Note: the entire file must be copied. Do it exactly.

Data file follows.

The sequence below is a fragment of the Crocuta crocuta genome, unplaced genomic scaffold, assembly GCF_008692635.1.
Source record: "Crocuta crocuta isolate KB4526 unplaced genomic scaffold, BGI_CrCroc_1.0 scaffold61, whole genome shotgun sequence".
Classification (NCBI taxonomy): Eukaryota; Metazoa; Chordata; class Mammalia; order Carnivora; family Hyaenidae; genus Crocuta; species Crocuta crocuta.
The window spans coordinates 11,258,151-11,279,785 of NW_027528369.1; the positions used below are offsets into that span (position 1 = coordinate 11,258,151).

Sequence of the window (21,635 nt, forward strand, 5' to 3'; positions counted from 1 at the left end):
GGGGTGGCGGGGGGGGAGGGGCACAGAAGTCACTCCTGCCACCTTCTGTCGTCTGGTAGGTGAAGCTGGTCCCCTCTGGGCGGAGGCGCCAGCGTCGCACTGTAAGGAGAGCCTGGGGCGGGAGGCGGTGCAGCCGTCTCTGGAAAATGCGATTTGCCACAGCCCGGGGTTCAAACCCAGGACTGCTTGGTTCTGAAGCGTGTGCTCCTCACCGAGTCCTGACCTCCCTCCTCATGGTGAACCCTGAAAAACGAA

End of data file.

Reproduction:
The sequence below is a fragment of the Crocuta crocuta genome, unplaced genomic scaffold, assembly GCF_008692635.1.
Source record: "Crocuta crocuta isolate KB4526 unplaced genomic scaffold, BGI_CrCroc_1.0 scaffold61, whole genome shotgun sequence".
Classification (NCBI taxonomy): Eukaryota; Metazoa; Chordata; class Mammalia; order Carnivora; family Hyaenidae; genus Crocuta; species Crocuta crocuta.
The window spans coordinates 11,258,151-11,279,785 of NW_027528369.1; the positions used below are offsets into that span (position 1 = coordinate 11,258,151).

Sequence of the window (21,635 nt, forward strand, 5' to 3'; positions counted from 1 at the left end):
GGGGTGGCGGGGGGGGAGGGGCACAGAAGTCACTCCTGCCACCTTCTGTCGTCTGGTAGGTGAAGCTGGTCCCCTCTGGGCGGAGGCGCCAGCGTCGCACTGTAAGGAGAGCCTGGGGCGGGAGGCGGTGCAGCCGTCTCTGGAAAATGCGATTTGCCACAGCCCGGGGTTCAAACCCAGGACTGCTTGGTTCTGAAGCGTGTGCTCCTCACCGAGTCCTGACCTCCCTCCTCATGGTGAACCCTGAAAAACGAA